Widow Fog! It's a Real Thing!


I had never heard of “widow fog” or the fog of grief until I became a widow. You probably hadn’t either. It’s not something that non-grievers discuss.  That meant that I was caught totally off guard when memory problems arose after Pat’s death.  I really questioned if I was losing my mind. It really did feel as though I were in a fog.


Specifically, I had trouble remembering my “to do’s”, even when I wrote them down. I had trouble remembering things I needed from the store, again, even when I had a list. I had even more trouble with dates and times. I no-showed for a couple of hair appointments with the stylist I adore (she forgave me). I even showed up a day late for eye surgery, and yes, I wrote that date down everywhere.

I’m happy to tell you that my ability to go to the grocery store for 3 or 4 items without a list has returned, although times and dates can still trip me up, but not as often now. Your memory problems may take a different shape, maybe the names of people you meet or even familiar faces. The important thing to know is that all of this is perfectly normal when grieving the loss of someone you loved dearly. It will clear up, although it takes much longer than you would like. Two years I wandered around a little hazy before I felt more like myself. It was worrisome, for sure!

So what can you do?

First, acknowledge that you’ve endured a huge loss and that forgetting things is the brain’s way of exhibiting overload. It really is normal. Next, adopt some strategies. Make as many things as you can routine. For example, place your keys in the same place every time when you get home. Same thing with your credit cards, money, bills, etc. Stick to a morning and evening routine. Take any meds at the same time everyday. Having an “evening wind-down” ritual will also help you get to sleep more easily.

Use lists, reminders, and planners. Stick post-a-notes in obvious places if there is something important you need to remember. Leave them on your mirror, the refrigerator, or the front door. Do whatever you need to do to help you get through your day without creating more chaos. And then? Forgive yourself if you still mess up!

To make it easier to both record your appointments and to do’s, as well as do a little mini-journaling, I’ve created a tool just for us! Available on The Grief Toolbox in my store  https://shop.thegrieftoolbox.com/products/downloadable-printable-widowlution-daily-planner-12-page-or-classic-binder-size I’ve designed a “Widowlution Daily Planner” for purchase to download and print. With room for dates and reminders, it also has daily inspirations to keep you on track.  It’s printable on either classic letter-size paper that fits in a standard 3-ring binder or on 1/2 sheets that fit in the smaller 3 ring binders that you can slide in a tote and take along with you everywhere you go. Here’s a peek of what it looks like:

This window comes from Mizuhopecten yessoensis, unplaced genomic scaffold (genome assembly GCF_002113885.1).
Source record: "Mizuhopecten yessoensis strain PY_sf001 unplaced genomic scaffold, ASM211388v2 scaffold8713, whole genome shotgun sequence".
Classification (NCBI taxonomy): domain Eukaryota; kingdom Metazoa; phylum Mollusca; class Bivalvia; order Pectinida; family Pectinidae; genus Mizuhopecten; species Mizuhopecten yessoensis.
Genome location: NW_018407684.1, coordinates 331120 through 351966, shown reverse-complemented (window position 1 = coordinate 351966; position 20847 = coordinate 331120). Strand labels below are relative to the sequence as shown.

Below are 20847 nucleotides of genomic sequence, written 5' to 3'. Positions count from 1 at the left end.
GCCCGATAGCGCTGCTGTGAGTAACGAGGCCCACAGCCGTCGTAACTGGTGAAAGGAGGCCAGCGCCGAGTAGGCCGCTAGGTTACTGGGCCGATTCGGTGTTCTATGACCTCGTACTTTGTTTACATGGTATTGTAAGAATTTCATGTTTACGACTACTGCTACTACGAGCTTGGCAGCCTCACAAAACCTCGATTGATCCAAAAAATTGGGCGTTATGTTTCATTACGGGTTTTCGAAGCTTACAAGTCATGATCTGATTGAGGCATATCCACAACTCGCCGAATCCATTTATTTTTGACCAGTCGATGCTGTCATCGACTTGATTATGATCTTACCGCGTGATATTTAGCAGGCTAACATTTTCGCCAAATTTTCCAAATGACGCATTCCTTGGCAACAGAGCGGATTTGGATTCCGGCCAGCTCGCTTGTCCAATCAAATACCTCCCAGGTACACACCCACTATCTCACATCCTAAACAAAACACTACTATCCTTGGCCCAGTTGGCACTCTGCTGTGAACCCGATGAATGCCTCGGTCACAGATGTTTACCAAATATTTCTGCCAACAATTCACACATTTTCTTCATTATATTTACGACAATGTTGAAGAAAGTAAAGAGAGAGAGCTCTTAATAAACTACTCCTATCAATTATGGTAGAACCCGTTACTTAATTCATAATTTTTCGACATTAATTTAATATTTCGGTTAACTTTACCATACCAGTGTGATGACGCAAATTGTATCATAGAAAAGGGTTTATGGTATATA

I’ll be posting here and on Facebook very soon about when it’s available and where to find it. Help is on the way!



While you are here, be sure to take a look around the website at the many other blog posts with tips and strategies for all of us on the widowed path. If you enjoy them, be sure to subscribe to receive new posts directly into your email mailbox. It’s free to sign up and we guard your information as if it were our own, never selling or sharing your information.

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About the Author

Mary Lee Robinson was widowed suddenly in 2013 and found herself totally unprepared for what was to come. In a new state for a mere 11 months when her husband died, there were few supportive friends or family around. She set about creating some, and started a social club for widows and widowers in her community. Within a year, it had grown to 170 members. That told her quite a lot about an unmet need. She gathered 25 widows and widowers to write a book to share their stories, and the surprises, good and bad, that they all encountered as members of the club nobody wants to join. It is her hope, and that of the other storytellers, that the books help prepare and educate.  Mary Lee lives in the Low Country of South Carolina, caring for her Mom and is a native of Towson, MD, just outside of Baltimore. Her constant companions are her dachshund and rottweiler dogs. Mary Lee Robinson is the author of The Widow or Widower Next Door and 5 of the Grief Diaries series books, all of which are available right here in The Grief Toolbox in her marketplace https://shop.thegrieftoolbox.com/category/store/mary-lee-robinson. You can find more of her work on her Widowlution blog, practical tips for healing and living, at www.widowlution.com and on her Facebook page for widows at The Widow or Widower Next Door.